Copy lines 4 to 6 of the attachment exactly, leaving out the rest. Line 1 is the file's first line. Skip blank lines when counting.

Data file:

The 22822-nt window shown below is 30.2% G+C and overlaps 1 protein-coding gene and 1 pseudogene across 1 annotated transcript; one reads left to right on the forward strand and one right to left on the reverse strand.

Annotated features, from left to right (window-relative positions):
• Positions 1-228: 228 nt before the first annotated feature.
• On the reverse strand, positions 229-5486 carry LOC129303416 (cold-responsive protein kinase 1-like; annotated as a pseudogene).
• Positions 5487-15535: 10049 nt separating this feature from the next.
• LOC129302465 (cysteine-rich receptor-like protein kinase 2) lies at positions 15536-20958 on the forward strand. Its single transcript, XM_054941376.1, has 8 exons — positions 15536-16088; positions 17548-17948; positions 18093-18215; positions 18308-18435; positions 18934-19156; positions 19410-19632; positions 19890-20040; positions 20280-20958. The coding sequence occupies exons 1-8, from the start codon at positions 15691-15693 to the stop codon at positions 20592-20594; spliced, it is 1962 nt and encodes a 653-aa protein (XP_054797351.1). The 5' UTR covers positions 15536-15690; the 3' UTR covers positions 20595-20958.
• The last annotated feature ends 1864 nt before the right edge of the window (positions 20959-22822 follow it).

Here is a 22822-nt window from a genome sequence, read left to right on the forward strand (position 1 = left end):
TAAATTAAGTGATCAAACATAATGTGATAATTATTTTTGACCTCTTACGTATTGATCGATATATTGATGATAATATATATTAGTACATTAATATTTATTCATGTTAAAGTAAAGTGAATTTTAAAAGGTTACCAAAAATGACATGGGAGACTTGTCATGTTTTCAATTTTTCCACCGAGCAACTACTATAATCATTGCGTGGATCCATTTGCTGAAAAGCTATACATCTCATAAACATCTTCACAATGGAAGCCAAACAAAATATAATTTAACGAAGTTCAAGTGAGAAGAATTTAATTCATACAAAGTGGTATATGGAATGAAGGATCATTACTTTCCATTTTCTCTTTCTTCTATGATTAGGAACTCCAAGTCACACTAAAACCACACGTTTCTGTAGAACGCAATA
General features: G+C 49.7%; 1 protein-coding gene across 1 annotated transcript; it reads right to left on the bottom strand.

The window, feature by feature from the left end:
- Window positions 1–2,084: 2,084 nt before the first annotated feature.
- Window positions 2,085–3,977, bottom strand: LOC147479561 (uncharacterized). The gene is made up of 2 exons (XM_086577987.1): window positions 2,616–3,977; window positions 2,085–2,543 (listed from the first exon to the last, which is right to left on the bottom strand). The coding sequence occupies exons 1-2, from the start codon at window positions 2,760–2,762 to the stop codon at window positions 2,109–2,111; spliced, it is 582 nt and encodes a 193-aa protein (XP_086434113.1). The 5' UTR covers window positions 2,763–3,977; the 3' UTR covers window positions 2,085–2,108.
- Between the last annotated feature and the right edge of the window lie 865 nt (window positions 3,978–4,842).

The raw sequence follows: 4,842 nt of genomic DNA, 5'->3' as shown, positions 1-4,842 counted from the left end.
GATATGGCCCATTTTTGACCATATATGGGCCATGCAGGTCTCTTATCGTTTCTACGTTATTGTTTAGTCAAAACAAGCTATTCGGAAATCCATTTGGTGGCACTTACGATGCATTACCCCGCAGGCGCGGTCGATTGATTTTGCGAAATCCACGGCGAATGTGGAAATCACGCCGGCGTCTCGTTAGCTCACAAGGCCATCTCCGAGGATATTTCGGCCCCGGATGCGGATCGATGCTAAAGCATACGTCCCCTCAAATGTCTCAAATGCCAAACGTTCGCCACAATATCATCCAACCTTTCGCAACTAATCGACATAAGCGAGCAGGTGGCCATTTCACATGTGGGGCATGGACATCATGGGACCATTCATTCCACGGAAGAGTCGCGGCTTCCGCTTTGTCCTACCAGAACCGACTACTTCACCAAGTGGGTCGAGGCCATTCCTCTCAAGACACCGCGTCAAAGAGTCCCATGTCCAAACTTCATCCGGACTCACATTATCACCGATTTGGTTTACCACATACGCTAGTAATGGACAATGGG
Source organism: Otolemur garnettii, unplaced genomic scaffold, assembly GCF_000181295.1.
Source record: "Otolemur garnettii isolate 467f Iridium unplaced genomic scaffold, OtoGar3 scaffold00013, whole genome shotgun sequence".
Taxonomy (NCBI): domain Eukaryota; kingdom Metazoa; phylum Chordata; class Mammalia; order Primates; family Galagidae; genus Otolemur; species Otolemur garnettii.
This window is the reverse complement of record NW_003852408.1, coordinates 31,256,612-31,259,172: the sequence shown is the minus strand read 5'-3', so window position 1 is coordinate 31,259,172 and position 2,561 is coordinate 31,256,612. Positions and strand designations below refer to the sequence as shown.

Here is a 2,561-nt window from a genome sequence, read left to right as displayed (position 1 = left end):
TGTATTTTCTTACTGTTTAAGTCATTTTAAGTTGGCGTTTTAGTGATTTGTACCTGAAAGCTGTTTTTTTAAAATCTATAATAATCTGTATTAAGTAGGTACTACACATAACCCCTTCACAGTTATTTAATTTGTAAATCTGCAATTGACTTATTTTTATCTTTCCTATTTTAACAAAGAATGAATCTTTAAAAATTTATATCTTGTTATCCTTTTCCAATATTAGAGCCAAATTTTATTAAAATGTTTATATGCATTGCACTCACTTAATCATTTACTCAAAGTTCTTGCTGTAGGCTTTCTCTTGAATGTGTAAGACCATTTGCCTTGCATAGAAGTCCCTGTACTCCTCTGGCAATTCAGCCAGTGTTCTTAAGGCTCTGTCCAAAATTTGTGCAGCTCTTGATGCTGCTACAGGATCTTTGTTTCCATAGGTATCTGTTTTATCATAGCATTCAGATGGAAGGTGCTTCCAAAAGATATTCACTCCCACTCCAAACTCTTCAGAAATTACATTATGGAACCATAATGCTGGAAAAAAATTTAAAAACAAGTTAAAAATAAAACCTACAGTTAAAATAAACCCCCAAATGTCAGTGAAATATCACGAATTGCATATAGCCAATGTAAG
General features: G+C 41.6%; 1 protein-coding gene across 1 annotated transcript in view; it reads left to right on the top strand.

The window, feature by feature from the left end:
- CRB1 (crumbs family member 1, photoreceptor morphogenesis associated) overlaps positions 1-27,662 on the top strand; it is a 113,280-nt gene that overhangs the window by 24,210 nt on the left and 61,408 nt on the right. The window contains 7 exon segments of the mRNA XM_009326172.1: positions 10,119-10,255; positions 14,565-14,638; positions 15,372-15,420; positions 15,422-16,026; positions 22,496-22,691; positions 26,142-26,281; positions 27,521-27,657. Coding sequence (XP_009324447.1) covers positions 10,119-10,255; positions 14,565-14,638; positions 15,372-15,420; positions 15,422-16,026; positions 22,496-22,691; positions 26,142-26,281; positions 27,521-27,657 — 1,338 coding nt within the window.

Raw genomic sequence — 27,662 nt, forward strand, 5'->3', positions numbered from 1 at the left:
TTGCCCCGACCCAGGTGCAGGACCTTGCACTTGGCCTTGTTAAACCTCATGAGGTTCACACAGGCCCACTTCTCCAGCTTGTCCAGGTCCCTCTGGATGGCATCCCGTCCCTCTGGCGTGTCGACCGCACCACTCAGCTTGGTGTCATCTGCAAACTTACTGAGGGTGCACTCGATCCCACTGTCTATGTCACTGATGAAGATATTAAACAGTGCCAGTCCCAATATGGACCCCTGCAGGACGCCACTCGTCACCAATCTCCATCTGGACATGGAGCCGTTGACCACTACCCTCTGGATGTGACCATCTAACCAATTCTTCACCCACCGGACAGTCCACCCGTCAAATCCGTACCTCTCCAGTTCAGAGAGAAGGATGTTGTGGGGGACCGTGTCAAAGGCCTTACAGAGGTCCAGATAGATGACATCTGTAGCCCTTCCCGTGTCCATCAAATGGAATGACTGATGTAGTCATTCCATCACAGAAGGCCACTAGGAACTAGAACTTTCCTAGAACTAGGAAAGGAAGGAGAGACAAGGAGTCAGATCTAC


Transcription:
• On the reverse strand, positions 229-5486 carry LOC129303416 (cold-responsive protein kinase 1-like; annotated as a pseudogene).
• Positions 5487-15535: 10049 nt separating this feature from the next.
• LOC129302465 (cysteine-rich receptor-like protein kinase 2) lies at positions 15536-20958 on the forward strand. Its single transcript, XM_054941376.1, has 8 exons — positions 15536-16088; positions 17548-17948; positions 18093-18215; positions 18308-18435; positions 18934-19156; positions 19410-19632; positions 19890-20040; positions 20280-20958. The coding sequence occupies exons 1-8, from the start codon at positions 15691-15693 to the stop codon at positions 20592-20594; spliced, it is 1962 nt and encodes a 653-aa protein (XP_054797351.1). The 5' UTR covers positions 15536-15690; the 3' UTR covers positions 20595-20958.